Wednesday, September 21, 2011
Life does tend to be stranger than fiction at the best of times, but even I think it’s deeply ironic that the week SpecFicNZ has a blogging week, I receive in the post the comp copies of my very first ever official publication.
This happened yesterday, when I finally managed to gather my stuff together in order to go for a walk first to Hammersmith, and then to South Kensington as I’d decided I really needed another trip to the Victoria and Albert Museum. The last time I was in the UK I never went to this particular museum, even though I’d made the effort to go to the Natural History Museum which is more or less right next door. And I seem to remember going to a Modest Mouse concert at the Royal Albert Hall. With that said, London is a very large city that seems to change its face every day, so there you go. Still, I mention it because the first time I went to the V&A shortly after arriving in London last month, I was very taken by a statue there. And it really makes me think of my story, Tea For Two. Observe:
Lovely, isn’t it? And very, very sad. I like to think that’s what the reader would ultimately take away from my story: the sense of sadness, and of loss. But I would hope they would also find a lingering beauty there, too. I mean, I’m fairly certain that this story was chosen for the collection because of the atmosphere I tried to generate. Love, and loss – the lust was something of a side-story. With that said, it’s probably all rather hilarious as the ultimate influence for the piece was Lovecraftian in nature. And if you’re unsure as to who that man is, well, this might serve as an explanation:
The story’s not horror, not exactly – it’s paranormal erotica, but with that said I went for a quiet creeping horror underlain with a very fierce love. And I do hope that I succeeded. I’m still not sure that I did, but whatever happens I’ve now picked up a book and seen my name and my words in print. And that’s an amazing feeling. I am planning to do a proper entry on the book itself, but I haven’t yet had a proper chance to read it through (I’ve been distracted today by my sister, whose house I am staying at, requiring dinner and baking from me not to mention I am having a fit over plans for Egypt next week and The Song of Achilles is as much a distraction as writing my own novel). Still, I have read two stories and one of them basically punched through my chest and stole my heart clean away: Janine Ashbless’s Cover Him With Darkness is absolutely superb, and if you’re at all curious you can see an extract from the story here. I recommend reading it. Oh, boy, I recommend reading it.
In the meantime, I’ll post an extract of my own piece for posterity. Hilariously this all coincides with the fact that I managed to finally finish the game Amnesia: The Dark Descent yesterday. It’s relevant in that this game is very Lovecraftian in nature but unlike my short story is terrifying as hell. I think I lost twenty years off my lifespan playing the damn thing. But thanks to some terrible .gifs, whenever I think of my story in relation to the atmosphere and plot of Amnesia the words what is love? pop up in my head. And then, unfortunately and inevitably, this comes with it.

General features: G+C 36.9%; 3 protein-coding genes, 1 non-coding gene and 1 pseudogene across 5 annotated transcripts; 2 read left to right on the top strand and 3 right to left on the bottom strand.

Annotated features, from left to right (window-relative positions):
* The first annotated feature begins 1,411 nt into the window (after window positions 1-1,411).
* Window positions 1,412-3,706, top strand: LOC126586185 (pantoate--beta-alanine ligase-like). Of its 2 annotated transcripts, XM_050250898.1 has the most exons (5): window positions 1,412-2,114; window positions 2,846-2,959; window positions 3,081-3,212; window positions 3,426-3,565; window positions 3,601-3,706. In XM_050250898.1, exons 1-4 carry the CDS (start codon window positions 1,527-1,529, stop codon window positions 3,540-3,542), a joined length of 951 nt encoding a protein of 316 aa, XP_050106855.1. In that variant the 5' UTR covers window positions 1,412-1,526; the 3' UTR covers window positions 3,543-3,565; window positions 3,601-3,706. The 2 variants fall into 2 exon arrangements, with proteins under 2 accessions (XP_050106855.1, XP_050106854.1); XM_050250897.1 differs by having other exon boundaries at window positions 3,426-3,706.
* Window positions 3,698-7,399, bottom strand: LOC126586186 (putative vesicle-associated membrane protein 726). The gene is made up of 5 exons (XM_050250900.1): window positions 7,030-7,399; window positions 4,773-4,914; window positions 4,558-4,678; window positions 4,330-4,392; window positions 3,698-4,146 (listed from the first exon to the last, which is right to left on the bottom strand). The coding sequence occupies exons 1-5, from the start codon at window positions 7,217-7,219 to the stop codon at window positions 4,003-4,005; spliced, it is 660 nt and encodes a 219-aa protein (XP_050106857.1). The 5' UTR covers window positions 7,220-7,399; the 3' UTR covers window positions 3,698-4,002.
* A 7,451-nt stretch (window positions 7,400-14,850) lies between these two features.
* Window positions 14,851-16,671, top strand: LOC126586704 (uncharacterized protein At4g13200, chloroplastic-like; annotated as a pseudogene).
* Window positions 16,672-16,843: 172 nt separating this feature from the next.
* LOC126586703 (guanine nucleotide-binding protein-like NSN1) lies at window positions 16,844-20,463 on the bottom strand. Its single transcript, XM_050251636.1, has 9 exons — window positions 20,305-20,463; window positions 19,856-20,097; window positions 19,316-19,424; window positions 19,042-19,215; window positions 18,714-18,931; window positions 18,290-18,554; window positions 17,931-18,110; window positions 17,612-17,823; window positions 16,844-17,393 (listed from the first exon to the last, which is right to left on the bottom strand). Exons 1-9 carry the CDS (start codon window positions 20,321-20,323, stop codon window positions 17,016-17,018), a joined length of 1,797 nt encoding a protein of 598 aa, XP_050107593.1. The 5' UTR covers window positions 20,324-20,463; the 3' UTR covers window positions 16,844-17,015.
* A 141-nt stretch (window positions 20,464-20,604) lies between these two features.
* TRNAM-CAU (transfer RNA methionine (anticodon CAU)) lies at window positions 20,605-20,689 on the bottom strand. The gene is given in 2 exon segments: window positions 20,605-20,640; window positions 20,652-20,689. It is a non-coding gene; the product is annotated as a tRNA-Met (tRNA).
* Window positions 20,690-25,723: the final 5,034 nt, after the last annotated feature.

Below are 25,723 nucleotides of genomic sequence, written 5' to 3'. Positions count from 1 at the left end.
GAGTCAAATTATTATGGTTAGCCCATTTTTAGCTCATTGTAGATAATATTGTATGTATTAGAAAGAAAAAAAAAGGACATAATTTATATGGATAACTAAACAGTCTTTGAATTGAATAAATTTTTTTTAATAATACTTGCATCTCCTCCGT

And yet, I am still terrified. Now that’s atmosphere. I can but hope I’m capable of achieving even a little of that in my own writing. Maybe I really ought to go back to my childhood love of fullblown horror after all. Hmm…
She left the room and its whispering, wailing memories to descend again to the ground floor. She would go outside, she decided. She would look at the trees and the flowers, then the weeds and the waste, and plan how she would make the garden bloom again. She could not grow proper tea here. But there was always jasmine, mint, other herbs. Perhaps with them her tea would be better, when she had drunk the promised elixir of her husband’s labours.
Yet as she looked at the dead and dying garden, she wondered at his promise, at the unspoken cost. The early days of her pregnancy had also cost her; from the beginning Anastasia had suffered for the gift, the second life within her own taking so much from the first. So much of her time had been spent on the daybed in the morning room, or on the seat upon the porch, unmoving as the seasons changed all about her. But she had not begrudged the child its needs, and neither had Gregory – then.
She laid her hands over her abdomen to find it flat, empty of life. Just another memory, half-faded in the web in which it had become entangled. A strange desire to see the skin welled up within her. Lifting the dress, the slip, she found only white skin beneath. Unmarred by scars, ignorant of all memory, it was as if those days had never been. She pressed her palm hard against it. Had any classical sculptor ever brought to life the form of a mother and child, while the infant still slumbered within? Or would that be too much life in something with none?